As any man in a relationship knows, keeping the foundation of your relationship strong, healthy and even exciting can be challenging, especially when your relationship is competing against all of life’s other demands.
However, prioritizing the health of your relationship is an important key to developing a strong partnership that will last many years. And, many people agree. In a recent study, more than 97% of surveyed couples said that couples counseling was beneficial to health of their relationship.
If you’re in a rough patch in your current relationship you may want to consider couples counseling or couples therapy to help you work through any issues you’re experiencing.
What is couples counseling?
Similar to individual counseling or therapy, couples counseling is when a therapist or a clinical health care provider helps couples work through collective relationship issues or individual issues. They can help couples with many things, including:
- A specific problem the couple is looking to work through
- Coping skills and mechanisms for better communication and trust
- Crisis intervention
Usually, the couple will participate together in each session, however it’s possible that a therapist may do a combination of joint sessions and individual sessions as they’re getting to know you and your partner. The therapist will want to know about any problems you’re experiencing as a couple, what causes anxiety or stress in your relationship and any other troubles you’re experiencing.
Each situation is unique and custom-tailored to the couple’s situation and desired outcomes, but one thing is the same: couples counseling is a safe space for both people in the relationship to talk about their worries, fears and hopes.
How do I talk to my partner about couples counseling?
Coming to the decision to go to couples counseling can be hard because there is very much stigma or judgement around therapy. A recent study proves this: on average, most couples don’t do therapy for nearly six years after noticing a problem. But counseling can help you alleviate stressors in your relationship before it’s too late.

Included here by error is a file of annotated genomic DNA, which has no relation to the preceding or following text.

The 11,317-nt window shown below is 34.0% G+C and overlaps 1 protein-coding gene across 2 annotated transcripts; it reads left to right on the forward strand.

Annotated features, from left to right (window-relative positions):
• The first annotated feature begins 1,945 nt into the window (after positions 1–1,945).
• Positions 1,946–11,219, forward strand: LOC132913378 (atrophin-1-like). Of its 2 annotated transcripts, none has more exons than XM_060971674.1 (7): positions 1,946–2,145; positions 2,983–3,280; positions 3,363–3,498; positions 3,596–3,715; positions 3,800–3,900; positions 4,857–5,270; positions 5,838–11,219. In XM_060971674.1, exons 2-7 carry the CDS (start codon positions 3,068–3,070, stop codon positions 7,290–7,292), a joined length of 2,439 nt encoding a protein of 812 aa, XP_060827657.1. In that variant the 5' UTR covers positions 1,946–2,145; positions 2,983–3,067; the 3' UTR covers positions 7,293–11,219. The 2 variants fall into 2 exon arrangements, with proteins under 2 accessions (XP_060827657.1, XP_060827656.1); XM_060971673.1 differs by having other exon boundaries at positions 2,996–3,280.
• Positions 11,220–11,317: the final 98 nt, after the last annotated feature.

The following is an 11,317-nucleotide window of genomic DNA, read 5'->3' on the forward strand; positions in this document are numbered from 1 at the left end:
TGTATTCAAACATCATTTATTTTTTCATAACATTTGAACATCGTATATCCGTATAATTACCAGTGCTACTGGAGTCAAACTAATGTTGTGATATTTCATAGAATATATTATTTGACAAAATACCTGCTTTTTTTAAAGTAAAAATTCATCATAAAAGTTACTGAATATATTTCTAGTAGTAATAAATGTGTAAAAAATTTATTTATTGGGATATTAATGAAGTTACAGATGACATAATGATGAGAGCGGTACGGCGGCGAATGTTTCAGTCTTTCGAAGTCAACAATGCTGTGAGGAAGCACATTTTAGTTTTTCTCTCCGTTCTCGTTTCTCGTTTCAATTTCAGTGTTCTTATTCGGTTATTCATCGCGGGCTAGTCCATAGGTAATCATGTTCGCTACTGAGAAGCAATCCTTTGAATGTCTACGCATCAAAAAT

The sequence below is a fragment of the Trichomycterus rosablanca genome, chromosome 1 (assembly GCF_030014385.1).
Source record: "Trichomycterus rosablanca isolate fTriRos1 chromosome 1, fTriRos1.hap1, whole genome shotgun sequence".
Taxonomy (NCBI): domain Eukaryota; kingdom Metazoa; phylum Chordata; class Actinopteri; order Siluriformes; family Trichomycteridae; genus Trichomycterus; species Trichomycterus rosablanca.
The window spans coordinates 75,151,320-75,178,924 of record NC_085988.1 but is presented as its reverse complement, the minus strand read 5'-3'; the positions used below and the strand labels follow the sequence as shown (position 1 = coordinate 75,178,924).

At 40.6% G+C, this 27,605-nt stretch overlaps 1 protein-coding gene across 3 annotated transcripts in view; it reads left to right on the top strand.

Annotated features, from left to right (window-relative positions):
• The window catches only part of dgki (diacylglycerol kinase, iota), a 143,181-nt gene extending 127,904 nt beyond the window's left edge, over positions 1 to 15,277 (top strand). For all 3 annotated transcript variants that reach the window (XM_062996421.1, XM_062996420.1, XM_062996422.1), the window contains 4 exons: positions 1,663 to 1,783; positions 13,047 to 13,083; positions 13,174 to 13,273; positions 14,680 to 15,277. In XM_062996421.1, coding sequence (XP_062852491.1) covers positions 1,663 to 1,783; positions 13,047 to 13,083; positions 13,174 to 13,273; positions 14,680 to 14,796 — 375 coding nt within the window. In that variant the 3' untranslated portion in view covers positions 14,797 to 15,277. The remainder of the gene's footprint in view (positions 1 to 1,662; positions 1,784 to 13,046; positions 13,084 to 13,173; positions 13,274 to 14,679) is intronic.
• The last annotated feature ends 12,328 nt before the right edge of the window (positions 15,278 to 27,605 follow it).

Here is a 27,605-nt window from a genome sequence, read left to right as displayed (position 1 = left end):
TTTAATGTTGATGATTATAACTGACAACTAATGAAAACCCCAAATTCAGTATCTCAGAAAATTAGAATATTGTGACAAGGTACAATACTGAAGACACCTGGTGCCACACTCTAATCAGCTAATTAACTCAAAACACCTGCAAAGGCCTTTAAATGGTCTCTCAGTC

Just with anything else in your relationship, the best thing you can do is be honest with your partner and tell him or her that you’re struggling and you want to go to couples counseling together.
It’s important to be kind, positive and honest when asking your partner to consider counseling. Explain to him or her that it would help you and mean a lot to you if you committed to doing this together. Don’t act as if it’s a threat or give your partner an ultimatum and give your partner space to express his or her thoughts, too.
How do we find couples counseling?
If you and your partner have made the joint decision to go to couples counseling, you may be wondering how to find a licensed therapist who specializes in couples issues.
To start, you may want to ask for recommendations. Ask a trusted medical professional, like your doctor, for good recommendations. If you’re comfortable, you could also ask your friends for their recommendations. Another great place to start is to see what your insurance provider or your employee assistance program offers. Your insurance provider likely has a website where you can filter through in-network health care providers.
Lastly, date your therapist! If you or your partner are not connected with your therapist after the first one or two sessions, find another one. And don’t forget that online counseling is also an option – and it’s proven to be just as effective as in-person couples counseling sessions.
Relationships are hard work, but couples counseling can help you break down walls with your partner and keep your relationship healthy.
Marie Miguel Biography
Marie Miguel has been a writing and research expert for nearly a decade, covering a variety of health-
related topics. Currently, she is contributing to the expansion and growth of a free online mental health
resource with MyTherapist.com. With an interest and dedication to addressing stigmas associated with
mental health, she continues to specifically target subjects related to anxiety and depression.